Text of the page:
Rabbi Eli Backman

For Mitzpeh


Editor’s note: This story is the first of a series titled “Backman’s Corner,” in which Rabbi Backman, the rabbi of Chabad at this university, shares his thoughts on Torah and Judaism.

Sources for this article are available on request. To reach out to Rabbi Backman, you can email chabad@umd.edu or send a message on Facebook

The Torah instructs us about the Mitzvot and how to perform them. (Ludwig Dietenhofer/Yad Vashem archives)

What if you had a choice of what Mitzvah (good deed) to do? But for real, you could choose just one to do and that’s it.

How do you decide which one, and what does that tell you about why you do Mitzvot?

Imagine this scenario:

Reuven, a devout Jew, was imprisoned and was not able to leave to pray with a minyan (quorum) of ten or fulfill any other mitzvot. He beseeched the governor, yet was only granted permission to leave on one day a year – a day of Reuven’s choosing. Which day of all the days of the year should Reuven choose to go to the Beit Haknesset (synagogue) and fulfill a Mitzvah?

Think about it for a minute.

Yom Kippur, the Day of Atonement, might be a good response. Maybe Reuven could have a Passover seder. Dance on Simchat Torah. Hear Megillat Esther on Purim.

Now what criteria would you use to make this decision?

With this criteria in mind, you can tell Reuven what day to choose. What Mitzvah is the one he should do.

But – just wait one minute – should you ever be choosing at all?

You see, if religion is G-d’s expression, you should base your answer on G-d’s criteria for Mitzvot, not on criteria based on your feelings or level of inspiration.


The Talmud tells us that we cannot pass up on any Mitzvah. We have to do the ones that come our way.

Practical applications of this include how to place Mitzvah-related items in a way such that the next Mitzvah we have the opportunity to do is the one we want to do. Examples could be moving around items on the Passover Seder Plate, or holding the two Challahs on Shabbat.

Now, using that idea, the correct response for Reuven should be that he has to leave prison the first day possible and do whatever Mitzvah happens on that day. He cannot ‘pass over Mitzvot’ and wait for another one. We do not pay attention to whether the first Mitzvah he encounters is a “light” or a “weighty” (significant) one, for we do not truly know the reward or value of any given Mitzvah.

Indeed, 500 years ago a leading rabbi was asked this exact question of what Mitzvah Reuven should do, and he used this Talmud to form his response. He rejected other rabbinical answers which tried to figure out which day might have more ‘weight’ like Yom Kippur, and instead said that Reuven should leave immediately and do the Mitzvot of that day.

In true Rabbinic fashion, in the years since, other rabbis have sought to validate his opinion, and still others have asked questions or refuted it.

It is here that a profound point begins to emerge. If we were to give preference to one Mitzvah over another for any given reason, we would be implying that we are the final arbiters of the purpose of G-d’s commandments. To rank one law above another might not seem a crime, but whenever we call one thing more important than the next, we also diminish the one not prioritized. We should treat all Mitzvot equally, because to do otherwise is to say that a particular law is not important.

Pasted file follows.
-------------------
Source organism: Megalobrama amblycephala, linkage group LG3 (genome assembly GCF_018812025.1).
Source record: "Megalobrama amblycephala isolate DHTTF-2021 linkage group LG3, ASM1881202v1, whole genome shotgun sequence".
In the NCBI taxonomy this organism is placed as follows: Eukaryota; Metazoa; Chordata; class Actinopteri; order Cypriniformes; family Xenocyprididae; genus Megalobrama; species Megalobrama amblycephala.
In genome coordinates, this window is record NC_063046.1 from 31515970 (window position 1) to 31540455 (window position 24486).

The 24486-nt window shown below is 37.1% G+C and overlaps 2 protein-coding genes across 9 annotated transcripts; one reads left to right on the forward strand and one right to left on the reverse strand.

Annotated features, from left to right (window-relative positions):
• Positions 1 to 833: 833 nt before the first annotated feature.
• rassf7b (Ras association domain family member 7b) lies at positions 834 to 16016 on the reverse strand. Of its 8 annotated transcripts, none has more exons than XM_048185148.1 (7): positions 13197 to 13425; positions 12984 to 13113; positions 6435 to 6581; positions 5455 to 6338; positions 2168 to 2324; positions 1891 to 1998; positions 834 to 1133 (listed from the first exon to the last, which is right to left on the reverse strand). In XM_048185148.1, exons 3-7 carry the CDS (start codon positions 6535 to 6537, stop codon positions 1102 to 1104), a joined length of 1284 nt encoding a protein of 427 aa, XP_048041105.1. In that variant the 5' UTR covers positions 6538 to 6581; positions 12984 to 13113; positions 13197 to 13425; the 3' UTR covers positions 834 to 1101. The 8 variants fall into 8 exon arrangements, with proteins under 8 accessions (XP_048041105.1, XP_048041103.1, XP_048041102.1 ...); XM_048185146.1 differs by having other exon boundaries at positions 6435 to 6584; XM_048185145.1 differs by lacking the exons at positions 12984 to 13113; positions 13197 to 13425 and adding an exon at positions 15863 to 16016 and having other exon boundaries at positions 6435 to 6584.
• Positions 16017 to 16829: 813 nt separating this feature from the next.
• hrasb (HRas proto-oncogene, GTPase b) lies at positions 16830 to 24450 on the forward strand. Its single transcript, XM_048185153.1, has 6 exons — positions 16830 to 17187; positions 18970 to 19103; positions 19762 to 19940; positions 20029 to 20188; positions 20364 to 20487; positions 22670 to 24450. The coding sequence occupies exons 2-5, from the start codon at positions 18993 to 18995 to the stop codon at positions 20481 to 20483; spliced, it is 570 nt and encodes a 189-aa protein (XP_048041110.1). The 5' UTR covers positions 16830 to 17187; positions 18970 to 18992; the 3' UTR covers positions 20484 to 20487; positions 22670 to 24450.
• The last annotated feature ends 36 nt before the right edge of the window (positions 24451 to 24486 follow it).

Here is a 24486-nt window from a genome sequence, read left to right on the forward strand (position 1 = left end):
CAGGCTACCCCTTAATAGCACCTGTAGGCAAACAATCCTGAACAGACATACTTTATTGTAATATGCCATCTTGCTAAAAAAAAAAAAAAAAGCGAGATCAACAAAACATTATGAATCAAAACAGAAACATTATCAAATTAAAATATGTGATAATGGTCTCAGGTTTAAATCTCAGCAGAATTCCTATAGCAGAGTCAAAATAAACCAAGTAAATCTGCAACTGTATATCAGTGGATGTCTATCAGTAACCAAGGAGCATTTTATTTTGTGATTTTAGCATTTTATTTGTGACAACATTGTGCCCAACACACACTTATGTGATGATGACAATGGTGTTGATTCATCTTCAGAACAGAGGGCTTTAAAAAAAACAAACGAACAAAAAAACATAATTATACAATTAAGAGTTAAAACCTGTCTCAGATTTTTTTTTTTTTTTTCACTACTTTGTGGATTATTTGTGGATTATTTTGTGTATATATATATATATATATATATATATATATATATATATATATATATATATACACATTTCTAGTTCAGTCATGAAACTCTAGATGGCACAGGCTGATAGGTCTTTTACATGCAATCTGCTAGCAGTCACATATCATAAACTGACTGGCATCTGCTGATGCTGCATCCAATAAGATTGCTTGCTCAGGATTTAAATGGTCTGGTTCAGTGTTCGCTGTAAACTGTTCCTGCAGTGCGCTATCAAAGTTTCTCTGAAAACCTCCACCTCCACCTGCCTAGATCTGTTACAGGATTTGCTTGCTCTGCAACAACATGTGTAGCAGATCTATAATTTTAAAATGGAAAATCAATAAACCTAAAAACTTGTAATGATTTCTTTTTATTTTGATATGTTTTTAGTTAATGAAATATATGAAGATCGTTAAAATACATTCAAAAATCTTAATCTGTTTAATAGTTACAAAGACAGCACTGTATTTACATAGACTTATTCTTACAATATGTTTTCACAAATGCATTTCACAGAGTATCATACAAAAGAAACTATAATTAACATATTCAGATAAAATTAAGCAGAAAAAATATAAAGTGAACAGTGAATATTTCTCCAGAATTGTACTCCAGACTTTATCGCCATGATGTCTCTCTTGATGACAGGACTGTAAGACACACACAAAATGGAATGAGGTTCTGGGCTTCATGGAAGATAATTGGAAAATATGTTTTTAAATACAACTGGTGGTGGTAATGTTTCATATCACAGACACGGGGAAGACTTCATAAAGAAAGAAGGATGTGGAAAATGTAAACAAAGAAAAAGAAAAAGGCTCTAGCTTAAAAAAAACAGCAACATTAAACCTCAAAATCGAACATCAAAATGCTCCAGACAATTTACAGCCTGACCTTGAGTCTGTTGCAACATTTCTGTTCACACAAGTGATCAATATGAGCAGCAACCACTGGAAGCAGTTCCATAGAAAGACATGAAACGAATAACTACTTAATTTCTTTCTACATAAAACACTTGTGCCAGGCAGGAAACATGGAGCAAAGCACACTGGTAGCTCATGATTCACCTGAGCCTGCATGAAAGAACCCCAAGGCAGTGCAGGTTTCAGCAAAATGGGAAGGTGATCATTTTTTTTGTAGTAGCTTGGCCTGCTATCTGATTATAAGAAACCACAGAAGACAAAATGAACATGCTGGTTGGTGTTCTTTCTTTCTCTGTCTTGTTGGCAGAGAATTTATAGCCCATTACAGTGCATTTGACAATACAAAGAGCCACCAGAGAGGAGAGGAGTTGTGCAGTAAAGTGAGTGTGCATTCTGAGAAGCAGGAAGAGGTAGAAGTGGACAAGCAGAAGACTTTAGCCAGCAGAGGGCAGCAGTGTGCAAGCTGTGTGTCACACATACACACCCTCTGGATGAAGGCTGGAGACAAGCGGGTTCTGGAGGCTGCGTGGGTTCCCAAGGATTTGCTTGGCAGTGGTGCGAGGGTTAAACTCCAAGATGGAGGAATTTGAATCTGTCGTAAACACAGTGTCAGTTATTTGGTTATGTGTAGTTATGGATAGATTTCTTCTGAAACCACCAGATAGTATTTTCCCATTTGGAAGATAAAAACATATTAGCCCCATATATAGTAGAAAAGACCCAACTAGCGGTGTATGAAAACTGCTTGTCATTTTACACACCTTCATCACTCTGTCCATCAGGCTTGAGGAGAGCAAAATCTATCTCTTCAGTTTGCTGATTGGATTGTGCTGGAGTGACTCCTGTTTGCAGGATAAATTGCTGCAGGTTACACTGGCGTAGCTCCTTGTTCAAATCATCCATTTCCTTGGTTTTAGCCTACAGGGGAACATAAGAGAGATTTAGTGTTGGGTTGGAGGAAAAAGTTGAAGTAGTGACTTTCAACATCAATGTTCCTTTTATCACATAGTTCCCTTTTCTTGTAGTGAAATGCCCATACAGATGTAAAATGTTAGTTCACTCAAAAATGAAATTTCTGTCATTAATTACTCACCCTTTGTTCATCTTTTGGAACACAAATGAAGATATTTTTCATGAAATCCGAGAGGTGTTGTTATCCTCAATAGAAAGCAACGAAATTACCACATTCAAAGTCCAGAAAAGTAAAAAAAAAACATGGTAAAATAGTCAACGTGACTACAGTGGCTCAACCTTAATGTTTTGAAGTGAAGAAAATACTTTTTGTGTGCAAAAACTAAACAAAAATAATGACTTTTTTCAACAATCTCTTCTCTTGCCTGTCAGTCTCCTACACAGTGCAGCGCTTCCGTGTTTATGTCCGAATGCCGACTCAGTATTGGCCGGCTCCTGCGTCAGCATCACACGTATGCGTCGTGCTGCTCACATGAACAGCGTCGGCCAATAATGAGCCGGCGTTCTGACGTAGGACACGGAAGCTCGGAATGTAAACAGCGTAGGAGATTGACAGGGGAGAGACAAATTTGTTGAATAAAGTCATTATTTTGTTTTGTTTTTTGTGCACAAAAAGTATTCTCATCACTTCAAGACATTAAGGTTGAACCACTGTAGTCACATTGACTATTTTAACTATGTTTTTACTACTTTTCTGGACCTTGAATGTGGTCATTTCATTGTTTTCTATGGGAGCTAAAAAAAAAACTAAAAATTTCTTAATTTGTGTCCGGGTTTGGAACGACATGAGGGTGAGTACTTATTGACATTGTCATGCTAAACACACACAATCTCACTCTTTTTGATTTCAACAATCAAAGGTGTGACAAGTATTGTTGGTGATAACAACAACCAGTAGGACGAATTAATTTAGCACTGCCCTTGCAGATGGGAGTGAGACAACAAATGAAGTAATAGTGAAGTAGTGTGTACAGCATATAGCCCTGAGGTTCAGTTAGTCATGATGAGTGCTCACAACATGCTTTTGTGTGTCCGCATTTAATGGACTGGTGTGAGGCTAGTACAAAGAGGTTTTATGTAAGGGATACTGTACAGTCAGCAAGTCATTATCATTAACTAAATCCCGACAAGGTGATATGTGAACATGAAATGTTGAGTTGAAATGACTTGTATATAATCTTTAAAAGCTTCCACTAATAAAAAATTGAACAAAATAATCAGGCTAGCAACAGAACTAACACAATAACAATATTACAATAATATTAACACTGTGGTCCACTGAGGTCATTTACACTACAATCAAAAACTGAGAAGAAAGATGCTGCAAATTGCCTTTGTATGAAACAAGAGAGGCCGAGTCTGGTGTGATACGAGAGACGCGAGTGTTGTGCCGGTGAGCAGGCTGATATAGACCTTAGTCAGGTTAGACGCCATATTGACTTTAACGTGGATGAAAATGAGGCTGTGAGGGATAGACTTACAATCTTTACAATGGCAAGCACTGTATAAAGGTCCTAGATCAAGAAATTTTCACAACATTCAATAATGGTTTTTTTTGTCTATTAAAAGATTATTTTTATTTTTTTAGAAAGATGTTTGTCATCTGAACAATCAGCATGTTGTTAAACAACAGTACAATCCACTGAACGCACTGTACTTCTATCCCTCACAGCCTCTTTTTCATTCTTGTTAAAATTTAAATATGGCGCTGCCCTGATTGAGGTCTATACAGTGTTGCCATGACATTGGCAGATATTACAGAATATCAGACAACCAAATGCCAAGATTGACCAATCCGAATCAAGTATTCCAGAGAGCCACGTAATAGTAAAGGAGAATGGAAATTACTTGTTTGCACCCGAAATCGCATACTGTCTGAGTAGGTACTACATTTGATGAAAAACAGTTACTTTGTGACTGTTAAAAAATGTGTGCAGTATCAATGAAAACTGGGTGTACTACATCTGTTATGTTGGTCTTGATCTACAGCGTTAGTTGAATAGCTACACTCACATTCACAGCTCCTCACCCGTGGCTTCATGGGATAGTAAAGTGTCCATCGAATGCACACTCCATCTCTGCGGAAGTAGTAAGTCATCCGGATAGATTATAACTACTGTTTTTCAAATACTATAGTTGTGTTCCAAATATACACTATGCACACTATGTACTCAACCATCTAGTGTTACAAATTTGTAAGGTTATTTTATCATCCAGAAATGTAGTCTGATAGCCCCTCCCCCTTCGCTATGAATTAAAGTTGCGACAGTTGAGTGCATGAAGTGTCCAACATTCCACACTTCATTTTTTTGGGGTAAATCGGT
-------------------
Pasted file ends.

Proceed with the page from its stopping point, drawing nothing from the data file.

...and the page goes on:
If I like the ethical parts of the Torah, but do not feel constrained by the rituals, then of course I will say the former is what G-d really cares about. Do I find rituals of symbolism and pageantry beautiful, but laws restricting me in my business practices too confining? Then I might think that G-d wanted me to focus more on praying to Him, but not as much on not preying upon my fellow man. Selectivity is the transgression that allows us to pick and choose from the law and hence to redefine it… That is the point the Talmud was making when it responded that the Jew should not “select” a specific day of religious observance. Choose the first day possible, so that you don’t in fact choose, but rather G-d chooses for you. Choose the first day possible, because if you are granted the freedom to practice your religion on any day, you should not dare push it off to another day and thereby imply that you are looking for something better.

Mitzvot are the points of connection between us and G-d. The values ascribed to them come from G-d, not from us. So we should not put ourselves in the position of choosing what to do; rather, we should do what we are supposed to do, and G-d will make sure the necessary things are taken care of.

Of course, we should and must study, understand, develop feelings and excitement for what we do. This allows all of us to be engaged in the Mitzvah of the moment.

In summary: an age-old question might shed light on what a Mitzvah is and how we should approach them. More importantly, it teaches us the value of each and every act we do. So, what are you waiting for? Do a Mitzvah, any Mitzvah, today!


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